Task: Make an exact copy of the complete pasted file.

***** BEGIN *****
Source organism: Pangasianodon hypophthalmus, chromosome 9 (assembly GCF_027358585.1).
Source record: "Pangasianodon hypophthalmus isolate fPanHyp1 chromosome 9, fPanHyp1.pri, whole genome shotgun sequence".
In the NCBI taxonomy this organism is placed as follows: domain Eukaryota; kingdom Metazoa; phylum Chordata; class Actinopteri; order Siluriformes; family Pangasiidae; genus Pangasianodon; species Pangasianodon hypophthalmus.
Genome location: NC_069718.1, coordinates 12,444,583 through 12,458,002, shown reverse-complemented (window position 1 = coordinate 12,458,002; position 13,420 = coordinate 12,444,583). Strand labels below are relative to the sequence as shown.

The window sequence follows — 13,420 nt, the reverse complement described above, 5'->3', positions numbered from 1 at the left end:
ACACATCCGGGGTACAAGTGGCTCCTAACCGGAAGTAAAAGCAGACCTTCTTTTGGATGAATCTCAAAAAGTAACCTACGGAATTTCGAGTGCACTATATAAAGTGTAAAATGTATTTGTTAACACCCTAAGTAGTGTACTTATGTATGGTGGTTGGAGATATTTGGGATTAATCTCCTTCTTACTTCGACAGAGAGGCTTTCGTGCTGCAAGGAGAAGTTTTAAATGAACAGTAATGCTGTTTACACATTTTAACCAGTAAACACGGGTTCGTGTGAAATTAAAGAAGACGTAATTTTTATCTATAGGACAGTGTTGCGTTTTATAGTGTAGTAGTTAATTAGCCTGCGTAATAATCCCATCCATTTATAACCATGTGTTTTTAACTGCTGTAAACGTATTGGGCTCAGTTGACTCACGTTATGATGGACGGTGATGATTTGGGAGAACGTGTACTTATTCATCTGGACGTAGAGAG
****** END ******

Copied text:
Source organism: Pangasianodon hypophthalmus, chromosome 9 (assembly GCF_027358585.1).
Source record: "Pangasianodon hypophthalmus isolate fPanHyp1 chromosome 9, fPanHyp1.pri, whole genome shotgun sequence".
In the NCBI taxonomy this organism is placed as follows: domain Eukaryota; kingdom Metazoa; phylum Chordata; class Actinopteri; order Siluriformes; family Pangasiidae; genus Pangasianodon; species Pangasianodon hypophthalmus.
Genome location: NC_069718.1, coordinates 12,444,583 through 12,458,002, shown reverse-complemented (window position 1 = coordinate 12,458,002; position 13,420 = coordinate 12,444,583). Strand labels below are relative to the sequence as shown.

The window sequence follows — 13,420 nt, the reverse complement described above, 5'->3', positions numbered from 1 at the left end:
ACACATCCGGGGTACAAGTGGCTCCTAACCGGAAGTAAAAGCAGACCTTCTTTTGGATGAATCTCAAAAAGTAACCTACGGAATTTCGAGTGCACTATATAAAGTGTAAAATGTATTTGTTAACACCCTAAGTAGTGTACTTATGTATGGTGGTTGGAGATATTTGGGATTAATCTCCTTCTTACTTCGACAGAGAGGCTTTCGTGCTGCAAGGAGAAGTTTTAAATGAACAGTAATGCTGTTTACACATTTTAACCAGTAAACACGGGTTCGTGTGAAATTAAAGAAGACGTAATTTTTATCTATAGGACAGTGTTGCGTTTTATAGTGTAGTAGTTAATTAGCCTGCGTAATAATCCCATCCATTTATAACCATGTGTTTTTAACTGCTGTAAACGTATTGGGCTCAGTTGACTCACGTTATGATGGACGGTGATGATTTGGGAGAACGTGTACTTATTCATCTGGACGTAGAGAG